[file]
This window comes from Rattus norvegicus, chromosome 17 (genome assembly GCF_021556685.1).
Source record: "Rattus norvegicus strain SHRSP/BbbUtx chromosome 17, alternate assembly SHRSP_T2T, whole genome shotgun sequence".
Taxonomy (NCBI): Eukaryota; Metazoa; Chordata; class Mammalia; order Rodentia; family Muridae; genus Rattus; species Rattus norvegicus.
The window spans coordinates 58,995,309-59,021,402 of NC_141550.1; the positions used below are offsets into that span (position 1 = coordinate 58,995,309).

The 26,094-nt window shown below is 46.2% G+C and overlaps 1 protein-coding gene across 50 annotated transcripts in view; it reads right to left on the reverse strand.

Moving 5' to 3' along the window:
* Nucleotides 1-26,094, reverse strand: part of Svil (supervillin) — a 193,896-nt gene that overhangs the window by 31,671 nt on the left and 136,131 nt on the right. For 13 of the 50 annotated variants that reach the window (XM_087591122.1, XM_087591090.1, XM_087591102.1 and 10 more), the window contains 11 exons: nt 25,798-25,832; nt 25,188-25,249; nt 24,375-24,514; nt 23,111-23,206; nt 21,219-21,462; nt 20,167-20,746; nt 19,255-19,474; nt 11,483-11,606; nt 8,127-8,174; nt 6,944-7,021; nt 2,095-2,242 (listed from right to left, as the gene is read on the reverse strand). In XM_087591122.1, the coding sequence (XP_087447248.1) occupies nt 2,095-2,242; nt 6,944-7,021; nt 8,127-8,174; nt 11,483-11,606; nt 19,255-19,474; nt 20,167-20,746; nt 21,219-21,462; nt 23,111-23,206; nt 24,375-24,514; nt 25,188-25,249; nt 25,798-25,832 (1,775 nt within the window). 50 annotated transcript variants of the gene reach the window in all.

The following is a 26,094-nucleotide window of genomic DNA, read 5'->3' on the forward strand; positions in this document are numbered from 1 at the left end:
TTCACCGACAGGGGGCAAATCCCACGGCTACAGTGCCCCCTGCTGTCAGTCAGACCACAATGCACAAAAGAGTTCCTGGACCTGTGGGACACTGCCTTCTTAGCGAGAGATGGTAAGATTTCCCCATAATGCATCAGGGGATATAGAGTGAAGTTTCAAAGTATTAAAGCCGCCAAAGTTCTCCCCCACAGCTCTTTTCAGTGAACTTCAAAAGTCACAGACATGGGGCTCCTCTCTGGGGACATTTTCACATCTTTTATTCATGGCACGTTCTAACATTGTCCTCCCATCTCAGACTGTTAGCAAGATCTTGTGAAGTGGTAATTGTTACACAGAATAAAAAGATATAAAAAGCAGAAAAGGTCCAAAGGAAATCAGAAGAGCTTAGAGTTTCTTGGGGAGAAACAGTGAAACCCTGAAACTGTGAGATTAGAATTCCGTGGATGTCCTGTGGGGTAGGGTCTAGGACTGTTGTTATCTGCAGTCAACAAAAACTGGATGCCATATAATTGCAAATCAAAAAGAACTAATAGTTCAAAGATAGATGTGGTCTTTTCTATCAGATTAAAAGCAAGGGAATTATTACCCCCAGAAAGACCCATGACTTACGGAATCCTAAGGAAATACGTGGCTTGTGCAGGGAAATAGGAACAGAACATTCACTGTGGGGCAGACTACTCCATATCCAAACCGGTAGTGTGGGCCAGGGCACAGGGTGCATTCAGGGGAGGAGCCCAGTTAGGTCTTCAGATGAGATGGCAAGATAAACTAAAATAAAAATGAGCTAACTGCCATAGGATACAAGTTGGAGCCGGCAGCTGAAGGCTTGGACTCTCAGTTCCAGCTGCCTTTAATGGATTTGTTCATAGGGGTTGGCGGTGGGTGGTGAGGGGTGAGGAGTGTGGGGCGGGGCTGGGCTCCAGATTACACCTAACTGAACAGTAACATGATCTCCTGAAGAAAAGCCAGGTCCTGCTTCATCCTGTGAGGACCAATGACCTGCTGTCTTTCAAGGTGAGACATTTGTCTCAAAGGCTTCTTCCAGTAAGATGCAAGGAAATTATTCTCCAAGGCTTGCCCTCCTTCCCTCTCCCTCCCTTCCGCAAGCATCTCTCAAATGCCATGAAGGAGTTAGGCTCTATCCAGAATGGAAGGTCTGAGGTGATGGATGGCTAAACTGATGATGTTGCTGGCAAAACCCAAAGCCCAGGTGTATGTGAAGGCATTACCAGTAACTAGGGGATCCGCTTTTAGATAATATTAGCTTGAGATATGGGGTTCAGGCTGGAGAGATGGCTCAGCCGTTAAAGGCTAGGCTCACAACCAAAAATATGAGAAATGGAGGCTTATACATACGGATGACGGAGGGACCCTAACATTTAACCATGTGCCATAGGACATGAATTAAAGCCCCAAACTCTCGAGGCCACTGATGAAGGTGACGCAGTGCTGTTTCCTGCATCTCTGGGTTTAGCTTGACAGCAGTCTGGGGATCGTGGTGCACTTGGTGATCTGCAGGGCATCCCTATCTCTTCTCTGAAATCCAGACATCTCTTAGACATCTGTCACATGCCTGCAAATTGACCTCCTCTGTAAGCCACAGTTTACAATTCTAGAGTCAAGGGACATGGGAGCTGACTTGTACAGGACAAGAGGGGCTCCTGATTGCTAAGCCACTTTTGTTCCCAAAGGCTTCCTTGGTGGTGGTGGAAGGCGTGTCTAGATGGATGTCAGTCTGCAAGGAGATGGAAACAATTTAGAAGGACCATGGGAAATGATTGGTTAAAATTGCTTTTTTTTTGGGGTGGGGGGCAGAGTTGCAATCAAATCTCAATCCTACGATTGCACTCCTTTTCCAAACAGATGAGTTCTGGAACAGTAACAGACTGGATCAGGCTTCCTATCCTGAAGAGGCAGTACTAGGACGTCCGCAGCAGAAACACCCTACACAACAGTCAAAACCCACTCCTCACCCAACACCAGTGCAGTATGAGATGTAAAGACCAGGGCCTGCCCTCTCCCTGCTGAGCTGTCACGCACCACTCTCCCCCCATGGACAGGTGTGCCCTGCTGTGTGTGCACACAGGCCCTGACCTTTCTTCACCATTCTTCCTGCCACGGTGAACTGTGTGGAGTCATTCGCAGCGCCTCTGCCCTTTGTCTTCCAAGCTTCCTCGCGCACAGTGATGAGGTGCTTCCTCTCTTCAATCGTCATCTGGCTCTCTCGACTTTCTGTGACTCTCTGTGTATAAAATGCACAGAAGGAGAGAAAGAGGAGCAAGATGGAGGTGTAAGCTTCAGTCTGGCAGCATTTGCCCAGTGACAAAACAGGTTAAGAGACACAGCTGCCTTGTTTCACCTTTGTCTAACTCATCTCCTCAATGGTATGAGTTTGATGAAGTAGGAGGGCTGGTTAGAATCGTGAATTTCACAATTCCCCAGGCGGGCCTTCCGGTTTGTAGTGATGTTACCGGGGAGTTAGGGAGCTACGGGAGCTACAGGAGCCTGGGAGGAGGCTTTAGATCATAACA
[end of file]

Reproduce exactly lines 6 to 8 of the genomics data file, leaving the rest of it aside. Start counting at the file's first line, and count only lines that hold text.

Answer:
Moving 5' to 3' along the window:
* Nucleotides 1-26,094, reverse strand: part of Svil (supervillin) — a 193,896-nt gene that overhangs the window by 31,671 nt on the left and 136,131 nt on the right. For 13 of the 50 annotated variants that reach the window (XM_087591122.1, XM_087591090.1, XM_087591102.1 and 10 more), the window contains 11 exons: nt 25,798-25,832; nt 25,188-25,249; nt 24,375-24,514; nt 23,111-23,206; nt 21,219-21,462; nt 20,167-20,746; nt 19,255-19,474; nt 11,483-11,606; nt 8,127-8,174; nt 6,944-7,021; nt 2,095-2,242 (listed from right to left, as the gene is read on the reverse strand). In XM_087591122.1, the coding sequence (XP_087447248.1) occupies nt 2,095-2,242; nt 6,944-7,021; nt 8,127-8,174; nt 11,483-11,606; nt 19,255-19,474; nt 20,167-20,746; nt 21,219-21,462; nt 23,111-23,206; nt 24,375-24,514; nt 25,188-25,249; nt 25,798-25,832 (1,775 nt within the window). 50 annotated transcript variants of the gene reach the window in all.

The following is a 26,094-nucleotide window of genomic DNA, read 5'->3' on the forward strand; positions in this document are numbered from 1 at the left end: